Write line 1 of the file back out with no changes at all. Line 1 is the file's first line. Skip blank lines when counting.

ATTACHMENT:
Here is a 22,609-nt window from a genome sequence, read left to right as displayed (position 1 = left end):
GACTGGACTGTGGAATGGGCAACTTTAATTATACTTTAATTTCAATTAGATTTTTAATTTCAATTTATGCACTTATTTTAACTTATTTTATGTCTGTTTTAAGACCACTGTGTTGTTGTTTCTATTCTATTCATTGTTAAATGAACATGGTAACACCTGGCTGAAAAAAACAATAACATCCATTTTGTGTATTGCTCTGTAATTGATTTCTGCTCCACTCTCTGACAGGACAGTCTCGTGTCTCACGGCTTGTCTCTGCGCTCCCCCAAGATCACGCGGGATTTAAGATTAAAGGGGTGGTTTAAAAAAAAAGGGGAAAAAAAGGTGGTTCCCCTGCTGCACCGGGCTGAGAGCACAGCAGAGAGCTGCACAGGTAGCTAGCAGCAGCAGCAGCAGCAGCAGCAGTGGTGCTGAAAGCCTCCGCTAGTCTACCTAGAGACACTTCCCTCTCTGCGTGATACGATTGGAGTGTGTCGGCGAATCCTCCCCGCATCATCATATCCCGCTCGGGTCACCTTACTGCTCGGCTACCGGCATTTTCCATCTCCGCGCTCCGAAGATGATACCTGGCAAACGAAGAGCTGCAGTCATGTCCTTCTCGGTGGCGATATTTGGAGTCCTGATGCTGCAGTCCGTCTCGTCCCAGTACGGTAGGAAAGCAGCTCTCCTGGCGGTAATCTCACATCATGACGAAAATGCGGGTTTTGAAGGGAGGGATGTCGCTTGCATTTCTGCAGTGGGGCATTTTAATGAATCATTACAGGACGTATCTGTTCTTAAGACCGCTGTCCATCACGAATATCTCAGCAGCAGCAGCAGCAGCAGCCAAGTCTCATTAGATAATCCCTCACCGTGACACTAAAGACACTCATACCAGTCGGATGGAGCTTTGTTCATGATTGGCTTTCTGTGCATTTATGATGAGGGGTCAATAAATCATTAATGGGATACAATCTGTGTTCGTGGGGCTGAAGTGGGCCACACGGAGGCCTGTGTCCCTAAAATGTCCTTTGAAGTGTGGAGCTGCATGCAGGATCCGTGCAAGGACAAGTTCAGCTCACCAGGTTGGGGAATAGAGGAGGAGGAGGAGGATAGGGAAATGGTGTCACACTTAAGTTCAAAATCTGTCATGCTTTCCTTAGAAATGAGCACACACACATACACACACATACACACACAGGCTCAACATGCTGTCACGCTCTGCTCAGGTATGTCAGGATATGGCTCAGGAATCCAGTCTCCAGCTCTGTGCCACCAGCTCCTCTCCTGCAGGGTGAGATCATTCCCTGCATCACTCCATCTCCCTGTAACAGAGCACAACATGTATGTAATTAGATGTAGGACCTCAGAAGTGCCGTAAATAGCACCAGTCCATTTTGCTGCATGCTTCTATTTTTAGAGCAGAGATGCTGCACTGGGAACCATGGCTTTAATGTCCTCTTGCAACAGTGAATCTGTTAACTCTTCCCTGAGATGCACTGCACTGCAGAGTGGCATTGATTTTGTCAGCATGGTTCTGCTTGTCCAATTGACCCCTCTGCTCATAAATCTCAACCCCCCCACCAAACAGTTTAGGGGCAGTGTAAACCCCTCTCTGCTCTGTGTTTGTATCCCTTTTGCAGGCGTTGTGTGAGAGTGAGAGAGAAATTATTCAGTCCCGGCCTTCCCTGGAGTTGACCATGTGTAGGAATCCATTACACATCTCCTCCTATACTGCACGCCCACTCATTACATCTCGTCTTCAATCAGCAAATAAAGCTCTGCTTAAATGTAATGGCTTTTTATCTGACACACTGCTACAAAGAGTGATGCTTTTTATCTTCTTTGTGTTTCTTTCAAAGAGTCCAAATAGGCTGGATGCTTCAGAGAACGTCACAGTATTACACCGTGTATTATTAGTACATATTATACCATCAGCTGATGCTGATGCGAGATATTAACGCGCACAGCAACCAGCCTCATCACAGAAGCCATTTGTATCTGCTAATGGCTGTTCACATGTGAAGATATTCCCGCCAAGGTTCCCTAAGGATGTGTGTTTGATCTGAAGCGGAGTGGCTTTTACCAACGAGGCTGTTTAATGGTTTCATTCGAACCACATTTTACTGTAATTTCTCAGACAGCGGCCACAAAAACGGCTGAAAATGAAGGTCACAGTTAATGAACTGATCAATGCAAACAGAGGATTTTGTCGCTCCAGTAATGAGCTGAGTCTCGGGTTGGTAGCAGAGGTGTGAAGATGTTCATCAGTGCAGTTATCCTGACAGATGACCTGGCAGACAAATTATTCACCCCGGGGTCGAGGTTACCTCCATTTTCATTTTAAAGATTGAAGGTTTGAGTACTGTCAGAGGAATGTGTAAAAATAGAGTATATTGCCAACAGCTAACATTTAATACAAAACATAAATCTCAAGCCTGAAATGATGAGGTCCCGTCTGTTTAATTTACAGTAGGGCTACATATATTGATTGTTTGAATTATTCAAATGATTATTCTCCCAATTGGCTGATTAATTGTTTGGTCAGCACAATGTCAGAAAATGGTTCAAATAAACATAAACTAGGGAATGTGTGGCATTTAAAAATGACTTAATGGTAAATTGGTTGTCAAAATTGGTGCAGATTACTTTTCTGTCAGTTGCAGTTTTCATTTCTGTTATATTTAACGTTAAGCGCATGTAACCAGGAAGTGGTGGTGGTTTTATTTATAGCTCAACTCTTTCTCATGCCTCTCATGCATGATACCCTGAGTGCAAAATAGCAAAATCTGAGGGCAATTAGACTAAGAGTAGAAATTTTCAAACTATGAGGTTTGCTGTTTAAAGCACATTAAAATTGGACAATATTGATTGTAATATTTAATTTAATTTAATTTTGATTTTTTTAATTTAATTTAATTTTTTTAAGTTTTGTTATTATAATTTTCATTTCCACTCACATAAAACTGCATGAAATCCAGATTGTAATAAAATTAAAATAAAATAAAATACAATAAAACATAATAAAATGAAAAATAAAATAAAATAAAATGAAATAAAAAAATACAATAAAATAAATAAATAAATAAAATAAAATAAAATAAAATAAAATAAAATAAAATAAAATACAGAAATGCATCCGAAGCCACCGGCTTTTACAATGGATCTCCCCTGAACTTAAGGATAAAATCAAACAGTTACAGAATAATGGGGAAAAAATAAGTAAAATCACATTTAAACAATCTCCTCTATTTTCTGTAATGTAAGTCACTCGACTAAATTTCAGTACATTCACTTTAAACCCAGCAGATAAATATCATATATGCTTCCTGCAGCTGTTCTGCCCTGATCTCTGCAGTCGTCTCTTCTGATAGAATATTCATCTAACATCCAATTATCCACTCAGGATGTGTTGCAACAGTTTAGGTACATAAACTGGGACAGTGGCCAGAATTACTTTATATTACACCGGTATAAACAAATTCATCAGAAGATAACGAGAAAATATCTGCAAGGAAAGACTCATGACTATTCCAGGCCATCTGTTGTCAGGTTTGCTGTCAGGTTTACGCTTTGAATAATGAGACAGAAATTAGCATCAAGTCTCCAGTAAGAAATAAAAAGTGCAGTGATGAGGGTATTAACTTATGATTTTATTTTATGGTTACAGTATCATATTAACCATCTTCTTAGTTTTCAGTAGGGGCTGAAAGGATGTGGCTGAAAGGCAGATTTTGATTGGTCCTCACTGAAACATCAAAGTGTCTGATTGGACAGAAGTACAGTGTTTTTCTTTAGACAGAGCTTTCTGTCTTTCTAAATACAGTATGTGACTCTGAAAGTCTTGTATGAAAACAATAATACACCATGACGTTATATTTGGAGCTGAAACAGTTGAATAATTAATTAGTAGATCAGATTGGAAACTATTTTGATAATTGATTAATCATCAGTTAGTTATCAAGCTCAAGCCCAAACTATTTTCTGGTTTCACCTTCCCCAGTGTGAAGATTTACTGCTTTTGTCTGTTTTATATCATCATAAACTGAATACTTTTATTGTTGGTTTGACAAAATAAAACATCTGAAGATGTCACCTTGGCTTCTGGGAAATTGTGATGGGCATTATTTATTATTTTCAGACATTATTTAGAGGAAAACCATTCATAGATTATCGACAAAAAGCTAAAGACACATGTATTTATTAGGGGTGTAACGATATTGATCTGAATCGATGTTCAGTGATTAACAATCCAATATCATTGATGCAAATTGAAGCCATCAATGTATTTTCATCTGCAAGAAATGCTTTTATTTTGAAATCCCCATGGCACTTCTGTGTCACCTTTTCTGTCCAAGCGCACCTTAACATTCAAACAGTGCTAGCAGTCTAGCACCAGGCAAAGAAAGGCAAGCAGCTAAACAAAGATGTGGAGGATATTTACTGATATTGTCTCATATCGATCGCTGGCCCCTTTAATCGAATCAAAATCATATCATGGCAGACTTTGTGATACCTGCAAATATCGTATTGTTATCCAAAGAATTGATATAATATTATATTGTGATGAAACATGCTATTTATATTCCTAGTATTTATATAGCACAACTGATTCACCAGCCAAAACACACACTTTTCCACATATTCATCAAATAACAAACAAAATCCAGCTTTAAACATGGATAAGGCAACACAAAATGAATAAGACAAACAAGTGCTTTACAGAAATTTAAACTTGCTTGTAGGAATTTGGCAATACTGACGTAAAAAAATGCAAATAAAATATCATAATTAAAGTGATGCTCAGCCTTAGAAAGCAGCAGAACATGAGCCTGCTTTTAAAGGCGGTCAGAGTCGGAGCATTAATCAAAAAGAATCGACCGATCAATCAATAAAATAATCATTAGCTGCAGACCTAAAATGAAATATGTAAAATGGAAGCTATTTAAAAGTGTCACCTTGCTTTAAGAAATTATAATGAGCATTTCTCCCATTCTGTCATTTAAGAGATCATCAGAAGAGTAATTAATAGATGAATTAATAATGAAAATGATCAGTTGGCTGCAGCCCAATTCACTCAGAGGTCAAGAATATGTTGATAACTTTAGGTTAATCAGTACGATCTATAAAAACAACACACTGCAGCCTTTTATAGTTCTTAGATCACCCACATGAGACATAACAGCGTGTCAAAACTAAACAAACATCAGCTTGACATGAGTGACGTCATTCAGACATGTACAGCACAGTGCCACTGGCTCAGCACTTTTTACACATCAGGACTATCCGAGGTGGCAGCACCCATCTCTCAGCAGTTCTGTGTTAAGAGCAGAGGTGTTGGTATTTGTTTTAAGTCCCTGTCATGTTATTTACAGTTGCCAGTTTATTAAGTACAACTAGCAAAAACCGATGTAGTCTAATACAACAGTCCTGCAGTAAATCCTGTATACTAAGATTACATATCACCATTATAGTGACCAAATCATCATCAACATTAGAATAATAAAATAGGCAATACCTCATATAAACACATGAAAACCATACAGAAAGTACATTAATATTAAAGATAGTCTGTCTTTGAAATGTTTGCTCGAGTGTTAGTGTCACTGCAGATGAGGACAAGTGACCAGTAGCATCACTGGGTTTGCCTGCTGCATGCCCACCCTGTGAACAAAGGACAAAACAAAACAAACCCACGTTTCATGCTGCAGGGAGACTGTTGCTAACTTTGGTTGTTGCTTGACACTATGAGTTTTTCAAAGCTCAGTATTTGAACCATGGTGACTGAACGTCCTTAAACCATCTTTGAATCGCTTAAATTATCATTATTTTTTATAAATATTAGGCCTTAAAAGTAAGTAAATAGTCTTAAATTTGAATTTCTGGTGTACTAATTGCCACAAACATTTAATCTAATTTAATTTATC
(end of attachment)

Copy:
Here is a 22,609-nt window from a genome sequence, read left to right as displayed (position 1 = left end):